Professional chefs have training, experience and hard-earned skills under their hats, while the average untrained home cook is working on intuition, cookbook instruction, what' they've absorbed from observation or simply winging it and hoping for the best.
Common mistakes are easier to make at home, after all, who's going to pull you up on your kitchen failings, unless you co-habit with a chef!
We've all made them, grabbed a burning hot pan with a wet dishcloth, mistaken the unlabelled sugar for salt and thrown the fries into cold oil.
With that in mind, here's a selection of advice from pro chefs for the amateur home cook from a thread over at reddit, the sort of mistakes that make a professional chef wince and the sort of mistakes we can all easily put right.
Crowding the pan. If you're frying, sauteing etc, there needs to be room for the moisture in the food to escape, otherwise, it just gets steamed and it won't brown.
Research, research, research
Not researching what they want to do. Tons of good books and videos out there, but people think they can just open a recipe on their phone and go.
Patience is a virtue
Not waiting long enough before flipping food (whether in a pan or on the grill). If it's still sticking,
You cannot cook something in half the time by doubling the heat. If something is supposed to take X amount of time to cook at Y degrees... that is the amount of time and heat it needs to be cooked all the way through. If you try to rush it you'll end up with food that's burned on the outside and raw on the inside it's not ready to flip.
Not figuring out why things taste good, and how to boost flavor and keeping it balanced. Salt is important, sure, but so is acidity/sourness, sweetness, bitterness, spice, umami/savory, as well as texture. A good dish is balanced, not just heavy in one flavor and texture.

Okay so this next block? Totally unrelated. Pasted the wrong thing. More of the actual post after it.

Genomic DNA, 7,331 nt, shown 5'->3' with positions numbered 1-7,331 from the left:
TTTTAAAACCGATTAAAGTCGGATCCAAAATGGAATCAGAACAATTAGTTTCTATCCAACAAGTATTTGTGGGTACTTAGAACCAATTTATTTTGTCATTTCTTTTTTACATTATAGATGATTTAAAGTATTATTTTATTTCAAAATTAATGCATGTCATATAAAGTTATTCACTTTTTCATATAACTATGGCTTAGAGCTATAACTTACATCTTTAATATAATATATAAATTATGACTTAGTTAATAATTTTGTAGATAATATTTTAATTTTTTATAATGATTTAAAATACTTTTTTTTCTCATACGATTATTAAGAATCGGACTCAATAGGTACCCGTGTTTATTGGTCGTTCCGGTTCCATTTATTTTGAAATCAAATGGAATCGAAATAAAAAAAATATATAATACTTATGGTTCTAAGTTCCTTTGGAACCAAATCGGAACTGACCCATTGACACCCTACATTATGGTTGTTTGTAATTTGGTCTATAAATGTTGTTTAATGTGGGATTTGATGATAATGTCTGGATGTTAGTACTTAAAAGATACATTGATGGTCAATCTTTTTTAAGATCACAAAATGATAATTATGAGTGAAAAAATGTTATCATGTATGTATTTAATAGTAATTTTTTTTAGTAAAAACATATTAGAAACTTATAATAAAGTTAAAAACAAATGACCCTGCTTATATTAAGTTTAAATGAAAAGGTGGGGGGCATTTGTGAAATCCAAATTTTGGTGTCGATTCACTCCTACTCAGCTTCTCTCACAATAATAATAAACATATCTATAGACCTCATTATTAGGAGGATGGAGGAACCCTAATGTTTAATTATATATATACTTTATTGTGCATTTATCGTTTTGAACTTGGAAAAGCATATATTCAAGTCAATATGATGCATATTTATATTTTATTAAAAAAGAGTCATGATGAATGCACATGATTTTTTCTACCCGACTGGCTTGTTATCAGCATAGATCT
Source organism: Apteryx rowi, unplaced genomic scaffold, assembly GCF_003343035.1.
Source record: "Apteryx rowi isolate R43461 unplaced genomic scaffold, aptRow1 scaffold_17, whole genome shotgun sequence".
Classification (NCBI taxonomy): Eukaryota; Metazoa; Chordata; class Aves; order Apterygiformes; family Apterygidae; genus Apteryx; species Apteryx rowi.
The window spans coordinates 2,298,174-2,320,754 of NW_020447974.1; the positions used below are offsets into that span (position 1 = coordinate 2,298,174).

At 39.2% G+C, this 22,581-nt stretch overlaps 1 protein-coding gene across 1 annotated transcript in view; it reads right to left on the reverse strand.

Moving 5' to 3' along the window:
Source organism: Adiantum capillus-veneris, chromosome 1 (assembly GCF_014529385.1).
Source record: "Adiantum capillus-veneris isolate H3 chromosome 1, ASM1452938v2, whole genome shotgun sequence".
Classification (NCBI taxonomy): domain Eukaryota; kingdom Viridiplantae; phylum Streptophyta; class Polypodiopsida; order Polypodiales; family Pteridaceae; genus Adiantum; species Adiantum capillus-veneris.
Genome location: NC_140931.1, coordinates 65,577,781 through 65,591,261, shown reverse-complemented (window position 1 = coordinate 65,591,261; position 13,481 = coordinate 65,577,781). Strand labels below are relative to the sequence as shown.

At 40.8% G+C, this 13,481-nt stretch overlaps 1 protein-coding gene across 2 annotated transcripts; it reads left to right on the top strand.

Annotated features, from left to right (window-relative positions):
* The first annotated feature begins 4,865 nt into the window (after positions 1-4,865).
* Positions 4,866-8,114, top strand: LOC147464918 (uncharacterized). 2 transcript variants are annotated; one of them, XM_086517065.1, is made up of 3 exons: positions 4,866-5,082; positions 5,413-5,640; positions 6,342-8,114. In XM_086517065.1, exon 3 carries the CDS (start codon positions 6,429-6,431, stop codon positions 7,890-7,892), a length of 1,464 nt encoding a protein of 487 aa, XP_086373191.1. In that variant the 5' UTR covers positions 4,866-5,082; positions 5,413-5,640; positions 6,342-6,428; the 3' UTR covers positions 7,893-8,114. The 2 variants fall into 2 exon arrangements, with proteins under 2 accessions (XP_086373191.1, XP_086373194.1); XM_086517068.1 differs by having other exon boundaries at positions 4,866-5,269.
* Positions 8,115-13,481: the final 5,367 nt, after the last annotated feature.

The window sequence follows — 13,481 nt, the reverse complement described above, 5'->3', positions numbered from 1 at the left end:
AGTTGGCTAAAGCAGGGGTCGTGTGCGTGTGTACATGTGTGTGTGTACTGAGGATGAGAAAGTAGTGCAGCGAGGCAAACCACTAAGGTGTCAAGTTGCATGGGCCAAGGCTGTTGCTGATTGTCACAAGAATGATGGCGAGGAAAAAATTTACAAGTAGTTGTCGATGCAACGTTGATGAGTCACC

Know your tools
Don’t use metal utensils on non-stick pans. At least, don’t use them with much force. You don’t want to scratch the pan.
Know your smoking point
Not letting oil get hot enough before frying something. The food soaks up the oil and totally ruins the taste of it isn’t hot enough. And conversely, having the oil too hot and burning the breading is common too.
Also, let the meat rest on the plate for a few minutes before carving it. Otherwise, all the juice is going to leak out into a puddle at the bottom of the plate.
Mis en Place
Don’t turn on any heat (except for perhaps preheating a grill or oven) until everything is chopped or otherwise prepared to go in. It might take a little more time to cook this way than flying by the seat of your pants trying to stir fry and chop the next ingredient at the same time, but you’re going to end up with more consistent and balanced cooking if you plan it out first.
Everything has an order
Order of operations: Not everything goes in the pan at the same time, and some things definitely don't go in first. If you're cooking potatoes and garlic together, the potatoes should basically be done by the time that garlic goes in unless you want utterly charred garlic with no flavor. The same goes for temperature. When you cook in a pan that is too cold, the starches and proteins in the food bond to the surface of the pan and become sticky regardless of whether or not you used some oil or butter. Wait for that thing to heat up to cooking temp first. To go along with this, when a pan is hot, you shouldn't suddenly cool it down by dumping dumping a whole bag of frozen peas in or pouring half a gallon of milk straight from the fridge.
Label your key ingredients
Mistaking salt for sugar or mixing up extracts.
Too hot to handle
If you don't have oven mitts, make sure you use a dry towel instead of a wet one.
cross-contamination. please use seperate cutting boards for raw meats and veggies, for the love of god.
Using glass, marble, slate or metal worktop savers as chopping boards. Those will screw up your knives. Only chop on wood or plastic. Using too much downward pressure with knives. Let the knife do the work, keep the pressure gentle and the knives sharp.